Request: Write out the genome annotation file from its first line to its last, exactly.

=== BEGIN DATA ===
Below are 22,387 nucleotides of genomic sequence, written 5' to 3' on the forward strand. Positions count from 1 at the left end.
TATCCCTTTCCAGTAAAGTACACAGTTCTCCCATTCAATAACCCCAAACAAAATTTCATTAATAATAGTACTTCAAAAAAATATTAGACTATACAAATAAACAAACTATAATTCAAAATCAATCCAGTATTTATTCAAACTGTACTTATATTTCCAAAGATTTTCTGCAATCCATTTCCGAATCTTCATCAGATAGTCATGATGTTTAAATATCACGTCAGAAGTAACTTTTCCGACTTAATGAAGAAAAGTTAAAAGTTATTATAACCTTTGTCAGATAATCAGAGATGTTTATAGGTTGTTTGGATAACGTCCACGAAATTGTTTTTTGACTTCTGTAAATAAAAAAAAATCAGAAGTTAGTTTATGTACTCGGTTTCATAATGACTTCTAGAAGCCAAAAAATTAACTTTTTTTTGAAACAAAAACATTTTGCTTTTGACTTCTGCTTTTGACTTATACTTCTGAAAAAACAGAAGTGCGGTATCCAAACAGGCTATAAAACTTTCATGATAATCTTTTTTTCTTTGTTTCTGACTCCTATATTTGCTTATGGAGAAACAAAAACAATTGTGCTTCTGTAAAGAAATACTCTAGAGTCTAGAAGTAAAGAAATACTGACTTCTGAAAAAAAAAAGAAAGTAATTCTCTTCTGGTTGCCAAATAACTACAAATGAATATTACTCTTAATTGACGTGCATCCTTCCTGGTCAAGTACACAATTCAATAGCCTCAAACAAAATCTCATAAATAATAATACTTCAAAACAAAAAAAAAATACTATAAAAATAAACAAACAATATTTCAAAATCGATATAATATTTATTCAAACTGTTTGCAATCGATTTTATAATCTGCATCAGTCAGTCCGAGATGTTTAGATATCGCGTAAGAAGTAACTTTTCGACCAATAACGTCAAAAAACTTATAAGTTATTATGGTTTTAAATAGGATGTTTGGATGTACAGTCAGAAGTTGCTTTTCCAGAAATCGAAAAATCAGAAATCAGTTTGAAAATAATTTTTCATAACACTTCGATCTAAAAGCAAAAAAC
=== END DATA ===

Below are 22,387 nucleotides of genomic sequence, written 5' to 3' on the forward strand. Positions count from 1 at the left end.
TATCCCTTTCCAGTAAAGTACACAGTTCTCCCATTCAATAACCCCAAACAAAATTTCATTAATAATAGTACTTCAAAAAAATATTAGACTATACAAATAAACAAACTATAATTCAAAATCAATCCAGTATTTATTCAAACTGTACTTATATTTCCAAAGATTTTCTGCAATCCATTTCCGAATCTTCATCAGATAGTCATGATGTTTAAATATCACGTCAGAAGTAACTTTTCCGACTTAATGAAGAAAAGTTAAAAGTTATTATAACCTTTGTCAGATAATCAGAGATGTTTATAGGTTGTTTGGATAACGTCCACGAAATTGTTTTTTGACTTCTGTAAATAAAAAAAAATCAGAAGTTAGTTTATGTACTCGGTTTCATAATGACTTCTAGAAGCCAAAAAATTAACTTTTTTTTGAAACAAAAACATTTTGCTTTTGACTTCTGCTTTTGACTTATACTTCTGAAAAAACAGAAGTGCGGTATCCAAACAGGCTATAAAACTTTCATGATAATCTTTTTTTCTTTGTTTCTGACTCCTATATTTGCTTATGGAGAAACAAAAACAATTGTGCTTCTGTAAAGAAATACTCTAGAGTCTAGAAGTAAAGAAATACTGACTTCTGAAAAAAAAAAGAAAGTAATTCTCTTCTGGTTGCCAAATAACTACAAATGAATATTACTCTTAATTGACGTGCATCCTTCCTGGTCAAGTACACAATTCAATAGCCTCAAACAAAATCTCATAAATAATAATACTTCAAAACAAAAAAAAAATACTATAAAAATAAACAAACAATATTTCAAAATCGATATAATATTTATTCAAACTGTTTGCAATCGATTTTATAATCTGCATCAGTCAGTCCGAGATGTTTAGATATCGCGTAAGAAGTAACTTTTCGACCAATAACGTCAAAAAACTTATAAGTTATTATGGTTTTAAATAGGATGTTTGGATGTACAGTCAGAAGTTGCTTTTCCAGAAATCGAAAAATCAGAAATCAGTTTGAAAATAATTTTTCATAACACTTCGATCTAAAAGCAAAAAAC